Show us a transformation.
Wow – how could I not answer this one…
During my whole career, I’ve worked with chemists that make molecule after molecule that have never been made before – it’s pretty amazing and I really appreciate their skill. But, as usual, nature dwarfs what we can do and the most remarkable transformation that I can think of is: the conversion of light energy into vision.
There is a small molecular co-factor called retinal (derived from vitamin-A, so eat your yellow and orange roots and vegetables…) that is chemically attached to a protein called an opsin. These opsins reside in your retina.
In the dark, retinal exists in what is called the cis-form (A). When a photon of light (a single photon of light, mind you) hits the retinal part of the molecule, the energy is absorbed and the converts cis-retinal into its trans-form (B).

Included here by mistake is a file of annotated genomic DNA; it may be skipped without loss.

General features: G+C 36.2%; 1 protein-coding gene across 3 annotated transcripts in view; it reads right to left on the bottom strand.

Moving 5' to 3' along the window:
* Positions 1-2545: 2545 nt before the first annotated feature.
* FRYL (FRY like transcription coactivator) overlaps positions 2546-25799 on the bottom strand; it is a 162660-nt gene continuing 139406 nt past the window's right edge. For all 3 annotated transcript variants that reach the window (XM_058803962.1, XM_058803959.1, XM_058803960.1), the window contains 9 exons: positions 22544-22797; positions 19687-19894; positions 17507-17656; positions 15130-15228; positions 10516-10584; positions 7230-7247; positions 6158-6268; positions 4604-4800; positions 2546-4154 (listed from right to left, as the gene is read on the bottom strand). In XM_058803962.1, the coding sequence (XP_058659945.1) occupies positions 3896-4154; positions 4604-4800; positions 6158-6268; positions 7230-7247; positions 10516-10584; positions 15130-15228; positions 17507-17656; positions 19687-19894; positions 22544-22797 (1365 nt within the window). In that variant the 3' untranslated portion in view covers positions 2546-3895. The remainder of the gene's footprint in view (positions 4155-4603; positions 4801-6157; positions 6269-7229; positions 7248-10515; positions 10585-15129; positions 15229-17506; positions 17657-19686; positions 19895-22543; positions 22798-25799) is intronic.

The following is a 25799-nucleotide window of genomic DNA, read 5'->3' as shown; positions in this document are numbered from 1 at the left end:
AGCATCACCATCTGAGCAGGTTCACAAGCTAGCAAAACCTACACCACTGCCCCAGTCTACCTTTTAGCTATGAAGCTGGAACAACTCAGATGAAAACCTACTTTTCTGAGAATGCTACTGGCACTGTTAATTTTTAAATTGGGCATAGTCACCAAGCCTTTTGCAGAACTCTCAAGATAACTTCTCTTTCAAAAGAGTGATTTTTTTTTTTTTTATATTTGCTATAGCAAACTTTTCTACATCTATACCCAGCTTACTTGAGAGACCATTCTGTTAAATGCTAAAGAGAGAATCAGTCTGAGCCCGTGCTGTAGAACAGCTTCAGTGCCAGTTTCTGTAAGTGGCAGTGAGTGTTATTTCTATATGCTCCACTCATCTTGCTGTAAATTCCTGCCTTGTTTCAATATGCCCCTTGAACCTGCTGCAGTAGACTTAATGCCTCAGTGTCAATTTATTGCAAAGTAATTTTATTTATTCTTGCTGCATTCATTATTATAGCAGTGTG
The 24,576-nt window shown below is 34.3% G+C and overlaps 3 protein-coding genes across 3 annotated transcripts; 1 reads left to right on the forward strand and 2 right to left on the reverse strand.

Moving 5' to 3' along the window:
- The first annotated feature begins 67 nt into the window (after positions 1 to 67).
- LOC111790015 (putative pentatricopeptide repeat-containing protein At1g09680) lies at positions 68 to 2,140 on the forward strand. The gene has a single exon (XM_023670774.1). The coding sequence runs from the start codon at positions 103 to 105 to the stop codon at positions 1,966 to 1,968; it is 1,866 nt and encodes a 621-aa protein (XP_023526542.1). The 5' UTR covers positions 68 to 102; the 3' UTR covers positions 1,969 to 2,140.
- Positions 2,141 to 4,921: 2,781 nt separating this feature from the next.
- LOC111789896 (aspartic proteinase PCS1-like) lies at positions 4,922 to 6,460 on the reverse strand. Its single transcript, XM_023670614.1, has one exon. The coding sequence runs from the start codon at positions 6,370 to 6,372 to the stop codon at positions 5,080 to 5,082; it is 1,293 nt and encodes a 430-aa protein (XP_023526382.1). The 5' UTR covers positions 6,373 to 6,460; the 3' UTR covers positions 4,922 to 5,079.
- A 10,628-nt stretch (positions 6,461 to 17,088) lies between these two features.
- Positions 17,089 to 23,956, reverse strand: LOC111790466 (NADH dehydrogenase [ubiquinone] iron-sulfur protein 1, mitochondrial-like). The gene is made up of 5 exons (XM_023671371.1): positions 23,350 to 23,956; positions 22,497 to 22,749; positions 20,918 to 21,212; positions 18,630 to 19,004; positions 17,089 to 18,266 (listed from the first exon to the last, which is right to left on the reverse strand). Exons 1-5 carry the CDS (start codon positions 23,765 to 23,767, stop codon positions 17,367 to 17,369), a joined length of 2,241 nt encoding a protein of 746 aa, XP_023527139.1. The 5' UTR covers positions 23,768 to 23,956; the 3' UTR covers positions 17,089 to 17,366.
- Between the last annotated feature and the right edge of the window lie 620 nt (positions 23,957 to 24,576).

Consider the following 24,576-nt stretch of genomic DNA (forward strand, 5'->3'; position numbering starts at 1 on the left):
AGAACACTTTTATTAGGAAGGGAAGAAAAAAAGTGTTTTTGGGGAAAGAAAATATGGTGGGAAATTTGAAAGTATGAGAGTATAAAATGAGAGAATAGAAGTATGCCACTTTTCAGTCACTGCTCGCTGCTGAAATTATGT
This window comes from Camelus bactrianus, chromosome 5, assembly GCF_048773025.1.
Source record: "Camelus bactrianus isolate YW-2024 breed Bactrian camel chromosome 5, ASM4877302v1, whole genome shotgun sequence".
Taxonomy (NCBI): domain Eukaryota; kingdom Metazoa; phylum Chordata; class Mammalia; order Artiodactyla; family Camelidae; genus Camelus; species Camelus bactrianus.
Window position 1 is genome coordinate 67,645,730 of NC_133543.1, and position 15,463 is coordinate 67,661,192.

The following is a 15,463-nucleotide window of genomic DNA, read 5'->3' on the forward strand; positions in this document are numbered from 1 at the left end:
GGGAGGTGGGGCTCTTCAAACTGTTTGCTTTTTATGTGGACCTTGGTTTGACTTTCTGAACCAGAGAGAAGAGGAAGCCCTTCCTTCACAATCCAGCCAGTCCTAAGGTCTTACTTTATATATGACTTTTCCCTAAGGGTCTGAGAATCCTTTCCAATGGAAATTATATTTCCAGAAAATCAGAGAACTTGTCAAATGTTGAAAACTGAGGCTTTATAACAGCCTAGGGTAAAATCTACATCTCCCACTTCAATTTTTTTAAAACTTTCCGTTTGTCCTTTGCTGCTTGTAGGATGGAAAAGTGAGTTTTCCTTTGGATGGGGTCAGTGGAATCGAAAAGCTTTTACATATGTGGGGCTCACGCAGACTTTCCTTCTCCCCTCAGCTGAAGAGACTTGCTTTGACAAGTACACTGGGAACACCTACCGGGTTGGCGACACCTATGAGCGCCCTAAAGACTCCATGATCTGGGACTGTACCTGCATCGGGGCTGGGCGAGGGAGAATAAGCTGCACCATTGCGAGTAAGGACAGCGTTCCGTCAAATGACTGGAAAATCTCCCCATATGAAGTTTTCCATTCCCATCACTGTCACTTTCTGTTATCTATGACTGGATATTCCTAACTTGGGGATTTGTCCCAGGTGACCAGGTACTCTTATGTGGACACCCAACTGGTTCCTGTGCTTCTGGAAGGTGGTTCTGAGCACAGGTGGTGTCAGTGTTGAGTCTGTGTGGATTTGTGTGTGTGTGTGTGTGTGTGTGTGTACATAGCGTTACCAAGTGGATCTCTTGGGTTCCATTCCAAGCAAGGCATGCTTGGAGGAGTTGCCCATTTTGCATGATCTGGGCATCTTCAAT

Now since the cis-retinal was all snug within the opsin protein, when it is converted from A to B, the opsin part changes its own structure to adapt to that change. This change in opsin structure causes activation of other proteins within the cell, which in turn cause the closing of some ion channels, which depolarize some membranes on neurons, which cause an electrical impulse to be transmitted to the brain, which your brain knows to interpret as vision. Wow.
Note: there are different opsins that are responsible for black-white-grey vision and still others that respond to different wavelengths (colors) but they all use the same retinal conversion at their core.
Oh, and the whole process takes place in less than a microsecond.